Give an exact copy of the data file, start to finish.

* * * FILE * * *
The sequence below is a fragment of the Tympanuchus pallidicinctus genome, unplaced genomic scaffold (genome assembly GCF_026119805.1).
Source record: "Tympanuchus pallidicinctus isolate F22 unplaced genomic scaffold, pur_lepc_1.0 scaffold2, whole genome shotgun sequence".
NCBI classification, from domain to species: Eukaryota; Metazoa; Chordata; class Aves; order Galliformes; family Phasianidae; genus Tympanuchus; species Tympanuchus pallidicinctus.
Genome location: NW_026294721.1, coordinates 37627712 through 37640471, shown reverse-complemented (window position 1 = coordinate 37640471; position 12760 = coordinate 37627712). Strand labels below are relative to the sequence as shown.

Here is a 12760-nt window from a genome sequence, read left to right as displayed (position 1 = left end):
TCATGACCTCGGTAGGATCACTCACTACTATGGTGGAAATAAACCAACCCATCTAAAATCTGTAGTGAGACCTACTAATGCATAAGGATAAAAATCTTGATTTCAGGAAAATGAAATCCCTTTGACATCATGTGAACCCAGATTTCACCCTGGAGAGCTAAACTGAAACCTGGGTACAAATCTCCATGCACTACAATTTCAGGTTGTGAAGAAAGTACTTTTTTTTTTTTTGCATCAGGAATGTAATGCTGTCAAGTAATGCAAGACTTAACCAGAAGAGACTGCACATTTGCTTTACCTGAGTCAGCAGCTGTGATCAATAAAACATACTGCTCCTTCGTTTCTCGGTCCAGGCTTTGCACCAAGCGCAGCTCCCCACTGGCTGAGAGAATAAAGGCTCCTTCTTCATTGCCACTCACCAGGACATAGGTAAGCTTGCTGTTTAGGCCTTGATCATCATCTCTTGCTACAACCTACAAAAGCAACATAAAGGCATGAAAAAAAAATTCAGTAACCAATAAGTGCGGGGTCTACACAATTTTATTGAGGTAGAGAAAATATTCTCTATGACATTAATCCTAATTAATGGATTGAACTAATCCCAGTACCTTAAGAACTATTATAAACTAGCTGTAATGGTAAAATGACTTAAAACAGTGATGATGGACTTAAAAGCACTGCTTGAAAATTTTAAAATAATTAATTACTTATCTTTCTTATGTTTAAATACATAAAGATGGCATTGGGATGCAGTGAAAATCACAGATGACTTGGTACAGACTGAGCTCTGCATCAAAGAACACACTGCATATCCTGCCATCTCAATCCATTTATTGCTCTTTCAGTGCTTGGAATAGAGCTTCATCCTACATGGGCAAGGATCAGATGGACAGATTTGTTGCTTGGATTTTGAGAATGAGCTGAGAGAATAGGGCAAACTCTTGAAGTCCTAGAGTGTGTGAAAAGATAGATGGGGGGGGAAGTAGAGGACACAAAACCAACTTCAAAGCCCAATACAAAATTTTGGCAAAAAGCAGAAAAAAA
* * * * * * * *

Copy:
The sequence below is a fragment of the Tympanuchus pallidicinctus genome, unplaced genomic scaffold (genome assembly GCF_026119805.1).
Source record: "Tympanuchus pallidicinctus isolate F22 unplaced genomic scaffold, pur_lepc_1.0 scaffold2, whole genome shotgun sequence".
NCBI classification, from domain to species: Eukaryota; Metazoa; Chordata; class Aves; order Galliformes; family Phasianidae; genus Tympanuchus; species Tympanuchus pallidicinctus.
Genome location: NW_026294721.1, coordinates 37627712 through 37640471, shown reverse-complemented (window position 1 = coordinate 37640471; position 12760 = coordinate 37627712). Strand labels below are relative to the sequence as shown.

Here is a 12760-nt window from a genome sequence, read left to right as displayed (position 1 = left end):
TCATGACCTCGGTAGGATCACTCACTACTATGGTGGAAATAAACCAACCCATCTAAAATCTGTAGTGAGACCTACTAATGCATAAGGATAAAAATCTTGATTTCAGGAAAATGAAATCCCTTTGACATCATGTGAACCCAGATTTCACCCTGGAGAGCTAAACTGAAACCTGGGTACAAATCTCCATGCACTACAATTTCAGGTTGTGAAGAAAGTACTTTTTTTTTTTTTGCATCAGGAATGTAATGCTGTCAAGTAATGCAAGACTTAACCAGAAGAGACTGCACATTTGCTTTACCTGAGTCAGCAGCTGTGATCAATAAAACATACTGCTCCTTCGTTTCTCGGTCCAGGCTTTGCACCAAGCGCAGCTCCCCACTGGCTGAGAGAATAAAGGCTCCTTCTTCATTGCCACTCACCAGGACATAGGTAAGCTTGCTGTTTAGGCCTTGATCATCATCTCTTGCTACAACCTACAAAAGCAACATAAAGGCATGAAAAAAAAATTCAGTAACCAATAAGTGCGGGGTCTACACAATTTTATTGAGGTAGAGAAAATATTCTCTATGACATTAATCCTAATTAATGGATTGAACTAATCCCAGTACCTTAAGAACTATTATAAACTAGCTGTAATGGTAAAATGACTTAAAACAGTGATGATGGACTTAAAAGCACTGCTTGAAAATTTTAAAATAATTAATTACTTATCTTTCTTATGTTTAAATACATAAAGATGGCATTGGGATGCAGTGAAAATCACAGATGACTTGGTACAGACTGAGCTCTGCATCAAAGAACACACTGCATATCCTGCCATCTCAATCCATTTATTGCTCTTTCAGTGCTTGGAATAGAGCTTCATCCTACATGGGCAAGGATCAGATGGACAGATTTGTTGCTTGGATTTTGAGAATGAGCTGAGAGAATAGGGCAAACTCTTGAAGTCCTAGAGTGTGTGAAAAGATAGATGGGGGGGGAAGTAGAGGACACAAAACCAACTTCAAAGCCCAATACAAAATTTTGGCAAAAAGCAGAAAAAAA